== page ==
Millions are facing new tax headache over income bands freeze
27th October 2022

Millions are facing new tax headache: Income bands freeze could lead to more people paying higher rate, analysis shows

  • Around three million more taxpayers will pay the 40p rate under current freeze
  • Government reportedly considering two-year extension to tax thresholds freeze
  • PM and Chancellor scramble to fill a £40billion black hole in the public finances

Millions more workers will be dragged into paying the basic and higher rates of tax if the freeze on thresholds is extended for another two years, analysis showed last night.

Around three million more taxpayers will pay the 40p rate under the current freeze in place until 2025-26, with a further 3.5million paying the 20p rate, a study says.

But another three million could be dragged into paying either the lowest or higher rates if the freeze on thresholds is extended until 2027-28 in what has been dubbed a ‘stealth tax’.

The figures emerged as ministers piled pressure on Rishi Sunak to maintain the pension triple lock after Downing Street signalled that it faces reform.

Around three million more taxpayers will pay the 40p rate under the current freeze in place until 2025-26, with a further 3.5million paying the 20p rate, a study says

The Government is reportedly considering a two-year extension to the income tax thresholds freeze as the Prime Minister and Chancellor Jeremy Hunt scramble to fill a £40billion black hole in the public finances.

The Bank of England projects that the current freeze will raise £30billon by 2025-26. Think-tank the Institute for Fiscal Studies (IFS) said extending it by two years could raise a further £4-5billion.

The IFS study estimates 7.7million workers will be paying the 40p tax rate of income tax by 2025-26, compared with 4.6million if there was no freeze and thresholds rose with inflation.

Separate analysis by the Centre for Economics and Business Research suggests a further three million workers could be dragged into paying the basic and higher rate of tax during the potential two-year extension period covering 2026-27 and 2027-28.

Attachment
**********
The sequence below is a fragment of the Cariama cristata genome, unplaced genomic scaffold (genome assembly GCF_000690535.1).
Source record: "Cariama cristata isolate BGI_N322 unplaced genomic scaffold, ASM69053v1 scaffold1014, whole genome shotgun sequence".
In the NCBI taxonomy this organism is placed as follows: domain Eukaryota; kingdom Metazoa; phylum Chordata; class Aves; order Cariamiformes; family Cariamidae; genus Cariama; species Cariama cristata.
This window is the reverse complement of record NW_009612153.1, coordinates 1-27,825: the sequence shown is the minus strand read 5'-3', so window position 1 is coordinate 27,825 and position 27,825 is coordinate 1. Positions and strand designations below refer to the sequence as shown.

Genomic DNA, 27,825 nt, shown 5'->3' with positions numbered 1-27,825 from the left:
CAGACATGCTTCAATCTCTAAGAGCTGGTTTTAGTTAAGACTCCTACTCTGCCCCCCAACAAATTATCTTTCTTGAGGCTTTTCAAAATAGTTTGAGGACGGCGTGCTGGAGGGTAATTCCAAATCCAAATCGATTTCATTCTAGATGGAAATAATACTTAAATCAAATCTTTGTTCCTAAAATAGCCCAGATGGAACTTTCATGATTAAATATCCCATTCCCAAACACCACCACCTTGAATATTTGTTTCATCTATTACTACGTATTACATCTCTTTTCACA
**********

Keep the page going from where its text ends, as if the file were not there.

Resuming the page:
The Government is reportedly considering a two-year extension to the income tax thresholds freeze as the Prime Minister and Chancellor Jeremy Hunt scramble to fill a £40billion black hole in the public finances

Freezing the personal allowance and higher-rate threshold until 2026 could add a total of as much as £14,990 to the income tax bill of a worker on a £60,000 salary. 

They would lose a further £8,111 if the threshold freezes were extended to 2027-28. A worker on a £30,000 salary would pay an extra £3,000 between now and 2028, of which £1,623 would be paid in the 2026-27 and 2027-28 tax years.

The first £12,570 of income is tax free. The 20p rate is paid on income between that amount and £50,270, the 40p rate on income up to £150,000 and the 45p rate on income above £150,000.

Tom Wernham, of the IFS, said: ‘The Government faces tough choices. But raising taxes by freezing thresholds is opaque and stealthy.’ A Treasury spokesman said: ‘We do not comment on speculation around tax changes outside of fiscal events.’

Downing Street hinted yesterday that the state pension triple lock may face reform to make it more sustainable and ‘provide certainty in the long term’.

The triple lock, introduced in 2010, guarantees that the pension will rise in line with either inflation, earnings or 2.5 per cent, whichever is the highest. Cabinet Office minister Nadhim Zahawi said ‘tough decisions’ would be needed to balance the books in next month’s Budget.

But he suggested pensioners should be protected, saying they were ‘uniquely vulnerable’ at a time of high inflation. ‘I know the PM and Chancellor will be very conscious of that fact,’ he said.

Another minister said it would be ‘electoral suicide’ to drop the triple lock, which the Conservatives pledged to protect in their 2019 manifesto.

The PM’s official spokesman said: ‘We do recognise that uncertainty is difficult for pensioners and other groups. That’s why the Prime Minister and the Chancellor believe it is right to take the time to work carefully to come up with proposals that will provide that certainty in the long term.

‘Decisions will be guided by the values of the Government and will be done with compassion.’

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